We become young women who can get across campus in 16 minutes and that’s talking the longer route with slightly better lighting. You run the fastest time in the 4×400 meter, while we run relays in the dark just to make the last bus home. Avoid those overgrown bushes, short skirts, empty lots, broken streetlights, unattended drinks, questionable friends. The gauntlet of womanhood requires 2 decades of training. You never missed a track practice while we were sprinting to avoid that shadowy stranger up ahead, doubling back the other way when a car slows down, faster still when its driver whistles at us.
While you were emerging as the star quarterback, we were reminded daily to stay in top form. Keep those senses sharp. Don’t drink, especially not after dark. We walk home with determination and with speed, our phone battery at one percent becomes a stopwatch. We know our surroundings at all times. We memorize street names and license plates and how many drinks and how many steps and where the blue light phones are and incase something happens: the exact shade of red in the stitch on the swoosh of his tennis shoes, because if we can’t recall that, then maybe it just didn’t happen.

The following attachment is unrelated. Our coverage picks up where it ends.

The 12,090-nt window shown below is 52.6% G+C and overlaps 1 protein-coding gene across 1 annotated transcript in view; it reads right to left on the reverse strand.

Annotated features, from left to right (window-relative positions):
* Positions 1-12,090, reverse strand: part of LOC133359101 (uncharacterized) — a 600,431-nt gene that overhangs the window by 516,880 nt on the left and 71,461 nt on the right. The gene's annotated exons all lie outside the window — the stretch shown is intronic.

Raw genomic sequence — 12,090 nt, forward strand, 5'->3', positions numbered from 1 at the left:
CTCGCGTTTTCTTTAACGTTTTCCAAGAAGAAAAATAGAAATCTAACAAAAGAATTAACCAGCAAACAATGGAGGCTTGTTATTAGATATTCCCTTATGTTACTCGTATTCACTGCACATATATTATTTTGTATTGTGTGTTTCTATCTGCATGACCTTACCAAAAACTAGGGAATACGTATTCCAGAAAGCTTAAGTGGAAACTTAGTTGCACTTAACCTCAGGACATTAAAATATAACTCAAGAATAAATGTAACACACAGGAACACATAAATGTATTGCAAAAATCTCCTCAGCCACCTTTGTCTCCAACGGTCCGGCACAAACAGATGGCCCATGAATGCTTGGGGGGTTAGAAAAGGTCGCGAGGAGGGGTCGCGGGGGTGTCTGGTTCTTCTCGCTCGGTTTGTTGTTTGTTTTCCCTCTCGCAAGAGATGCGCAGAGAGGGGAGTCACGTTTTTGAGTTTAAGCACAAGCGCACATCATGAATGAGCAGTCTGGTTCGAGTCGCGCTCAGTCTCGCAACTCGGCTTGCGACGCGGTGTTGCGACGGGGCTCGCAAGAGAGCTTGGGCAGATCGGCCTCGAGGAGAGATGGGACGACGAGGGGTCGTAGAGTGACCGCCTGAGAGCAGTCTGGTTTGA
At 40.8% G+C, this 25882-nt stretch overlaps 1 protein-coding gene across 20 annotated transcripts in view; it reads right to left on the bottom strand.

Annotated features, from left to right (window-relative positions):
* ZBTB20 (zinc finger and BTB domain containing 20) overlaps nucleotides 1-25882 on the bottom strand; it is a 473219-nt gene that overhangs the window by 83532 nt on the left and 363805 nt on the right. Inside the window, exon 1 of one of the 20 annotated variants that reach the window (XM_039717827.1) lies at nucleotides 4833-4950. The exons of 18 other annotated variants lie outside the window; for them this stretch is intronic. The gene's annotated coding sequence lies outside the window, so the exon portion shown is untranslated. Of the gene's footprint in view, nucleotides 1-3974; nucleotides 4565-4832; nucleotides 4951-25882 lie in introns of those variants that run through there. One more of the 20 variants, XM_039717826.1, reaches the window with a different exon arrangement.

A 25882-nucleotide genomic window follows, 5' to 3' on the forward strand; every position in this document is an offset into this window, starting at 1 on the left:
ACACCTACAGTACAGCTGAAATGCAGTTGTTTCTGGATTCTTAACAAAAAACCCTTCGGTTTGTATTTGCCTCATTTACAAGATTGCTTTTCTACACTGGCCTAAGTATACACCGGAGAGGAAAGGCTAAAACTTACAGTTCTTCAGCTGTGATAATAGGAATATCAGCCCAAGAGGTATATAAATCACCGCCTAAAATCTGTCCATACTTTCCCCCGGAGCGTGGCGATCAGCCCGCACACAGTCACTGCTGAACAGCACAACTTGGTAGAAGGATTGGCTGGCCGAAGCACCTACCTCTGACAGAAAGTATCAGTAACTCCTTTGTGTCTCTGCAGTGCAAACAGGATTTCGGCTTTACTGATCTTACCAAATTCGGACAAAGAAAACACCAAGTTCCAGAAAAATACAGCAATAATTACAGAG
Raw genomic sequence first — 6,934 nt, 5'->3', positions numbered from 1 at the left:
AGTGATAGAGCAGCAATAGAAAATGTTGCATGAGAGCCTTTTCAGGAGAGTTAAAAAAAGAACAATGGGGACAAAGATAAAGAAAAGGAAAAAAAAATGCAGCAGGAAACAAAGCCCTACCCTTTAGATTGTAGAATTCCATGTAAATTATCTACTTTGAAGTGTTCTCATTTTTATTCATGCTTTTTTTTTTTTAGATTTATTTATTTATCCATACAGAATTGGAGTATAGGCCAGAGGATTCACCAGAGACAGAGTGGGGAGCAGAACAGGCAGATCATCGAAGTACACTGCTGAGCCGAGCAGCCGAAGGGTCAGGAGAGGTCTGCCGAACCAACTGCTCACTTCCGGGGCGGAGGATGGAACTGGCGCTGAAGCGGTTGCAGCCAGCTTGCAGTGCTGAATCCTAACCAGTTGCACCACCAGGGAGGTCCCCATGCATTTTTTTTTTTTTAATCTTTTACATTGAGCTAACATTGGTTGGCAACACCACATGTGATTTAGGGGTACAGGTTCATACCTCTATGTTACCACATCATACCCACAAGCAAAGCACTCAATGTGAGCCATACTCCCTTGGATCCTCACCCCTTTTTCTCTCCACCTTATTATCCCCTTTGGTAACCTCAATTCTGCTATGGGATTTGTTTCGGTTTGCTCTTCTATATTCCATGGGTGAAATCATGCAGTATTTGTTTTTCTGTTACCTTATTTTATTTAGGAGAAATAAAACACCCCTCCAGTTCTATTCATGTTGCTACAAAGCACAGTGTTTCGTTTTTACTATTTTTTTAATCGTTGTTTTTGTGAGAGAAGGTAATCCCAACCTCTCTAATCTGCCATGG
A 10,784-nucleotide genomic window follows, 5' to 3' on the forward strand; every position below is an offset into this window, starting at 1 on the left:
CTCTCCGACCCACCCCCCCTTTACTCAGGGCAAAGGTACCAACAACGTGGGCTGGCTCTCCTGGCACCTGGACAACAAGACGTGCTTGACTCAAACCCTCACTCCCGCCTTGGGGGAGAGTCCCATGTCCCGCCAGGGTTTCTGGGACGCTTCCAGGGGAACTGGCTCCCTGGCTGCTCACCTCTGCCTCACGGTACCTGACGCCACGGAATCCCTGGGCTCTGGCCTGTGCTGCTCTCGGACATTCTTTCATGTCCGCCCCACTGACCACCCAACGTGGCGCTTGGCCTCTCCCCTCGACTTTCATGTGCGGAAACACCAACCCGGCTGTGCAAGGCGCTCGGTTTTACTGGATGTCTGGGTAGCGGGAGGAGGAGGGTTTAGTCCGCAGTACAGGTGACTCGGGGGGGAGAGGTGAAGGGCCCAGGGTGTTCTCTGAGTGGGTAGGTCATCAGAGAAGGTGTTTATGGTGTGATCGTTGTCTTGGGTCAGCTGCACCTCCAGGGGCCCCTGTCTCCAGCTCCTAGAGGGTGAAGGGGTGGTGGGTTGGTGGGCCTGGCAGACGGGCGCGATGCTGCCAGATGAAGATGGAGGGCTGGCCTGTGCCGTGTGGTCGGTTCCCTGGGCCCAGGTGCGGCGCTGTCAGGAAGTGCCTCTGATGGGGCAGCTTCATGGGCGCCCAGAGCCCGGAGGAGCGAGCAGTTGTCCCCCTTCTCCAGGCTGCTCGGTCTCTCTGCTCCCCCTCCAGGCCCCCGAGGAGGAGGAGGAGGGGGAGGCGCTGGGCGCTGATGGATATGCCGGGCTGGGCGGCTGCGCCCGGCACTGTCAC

We know how to make weapons from fingernails and hair brushes and purse straps and house keys, but you are the top triathlete. We are conditioned from a young age to cover up, walk fast, head up. Vigilance. We know our opponent. often well. Smile back so we don’t make him mad, but prepared to fight back if we need to. If we can.
They say you, you are respected on and off the court, but to us real sportsmanship means we all share a cab so that no one ever walks alone on a Friday night. Being a team player looks like group text chats to let our friends know we all made it safe. Teamwork is playing a game in which one in four of us will be assaulted and what will matter is how we kept each other from drowning when all they talked about is your time in the 50 metre swim.